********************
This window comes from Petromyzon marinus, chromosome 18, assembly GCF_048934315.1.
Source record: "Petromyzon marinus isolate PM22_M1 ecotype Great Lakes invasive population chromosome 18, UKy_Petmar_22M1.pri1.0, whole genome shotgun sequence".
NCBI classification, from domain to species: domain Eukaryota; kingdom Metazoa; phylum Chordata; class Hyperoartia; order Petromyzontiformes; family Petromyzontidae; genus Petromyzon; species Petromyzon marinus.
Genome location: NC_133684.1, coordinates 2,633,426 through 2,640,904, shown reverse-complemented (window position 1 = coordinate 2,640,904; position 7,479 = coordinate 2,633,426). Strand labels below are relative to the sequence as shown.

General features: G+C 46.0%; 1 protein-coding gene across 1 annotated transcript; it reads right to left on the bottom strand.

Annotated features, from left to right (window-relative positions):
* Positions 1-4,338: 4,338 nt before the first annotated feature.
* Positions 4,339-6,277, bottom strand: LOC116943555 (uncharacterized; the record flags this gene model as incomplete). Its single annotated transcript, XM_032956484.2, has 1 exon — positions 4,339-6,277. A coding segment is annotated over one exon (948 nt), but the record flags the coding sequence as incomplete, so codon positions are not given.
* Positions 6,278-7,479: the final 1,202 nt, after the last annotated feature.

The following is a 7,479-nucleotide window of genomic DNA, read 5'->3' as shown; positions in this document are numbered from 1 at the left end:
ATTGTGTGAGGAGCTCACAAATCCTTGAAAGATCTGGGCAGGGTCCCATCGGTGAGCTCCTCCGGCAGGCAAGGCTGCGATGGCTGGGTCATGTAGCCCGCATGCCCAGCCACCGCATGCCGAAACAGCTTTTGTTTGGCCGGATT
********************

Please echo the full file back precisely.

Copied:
This window comes from Petromyzon marinus, chromosome 18, assembly GCF_048934315.1.
Source record: "Petromyzon marinus isolate PM22_M1 ecotype Great Lakes invasive population chromosome 18, UKy_Petmar_22M1.pri1.0, whole genome shotgun sequence".
NCBI classification, from domain to species: domain Eukaryota; kingdom Metazoa; phylum Chordata; class Hyperoartia; order Petromyzontiformes; family Petromyzontidae; genus Petromyzon; species Petromyzon marinus.
Genome location: NC_133684.1, coordinates 2,633,426 through 2,640,904, shown reverse-complemented (window position 1 = coordinate 2,640,904; position 7,479 = coordinate 2,633,426). Strand labels below are relative to the sequence as shown.

General features: G+C 46.0%; 1 protein-coding gene across 1 annotated transcript; it reads right to left on the bottom strand.

Annotated features, from left to right (window-relative positions):
* Positions 1-4,338: 4,338 nt before the first annotated feature.
* Positions 4,339-6,277, bottom strand: LOC116943555 (uncharacterized; the record flags this gene model as incomplete). Its single annotated transcript, XM_032956484.2, has 1 exon — positions 4,339-6,277. A coding segment is annotated over one exon (948 nt), but the record flags the coding sequence as incomplete, so codon positions are not given.
* Positions 6,278-7,479: the final 1,202 nt, after the last annotated feature.

The following is a 7,479-nucleotide window of genomic DNA, read 5'->3' as shown; positions in this document are numbered from 1 at the left end:
ATTGTGTGAGGAGCTCACAAATCCTTGAAAGATCTGGGCAGGGTCCCATCGGTGAGCTCCTCCGGCAGGCAAGGCTGCGATGGCTGGGTCATGTAGCCCGCATGCCCAGCCACCGCATGCCGAAACAGCTTTTGTTTGGCCGGATT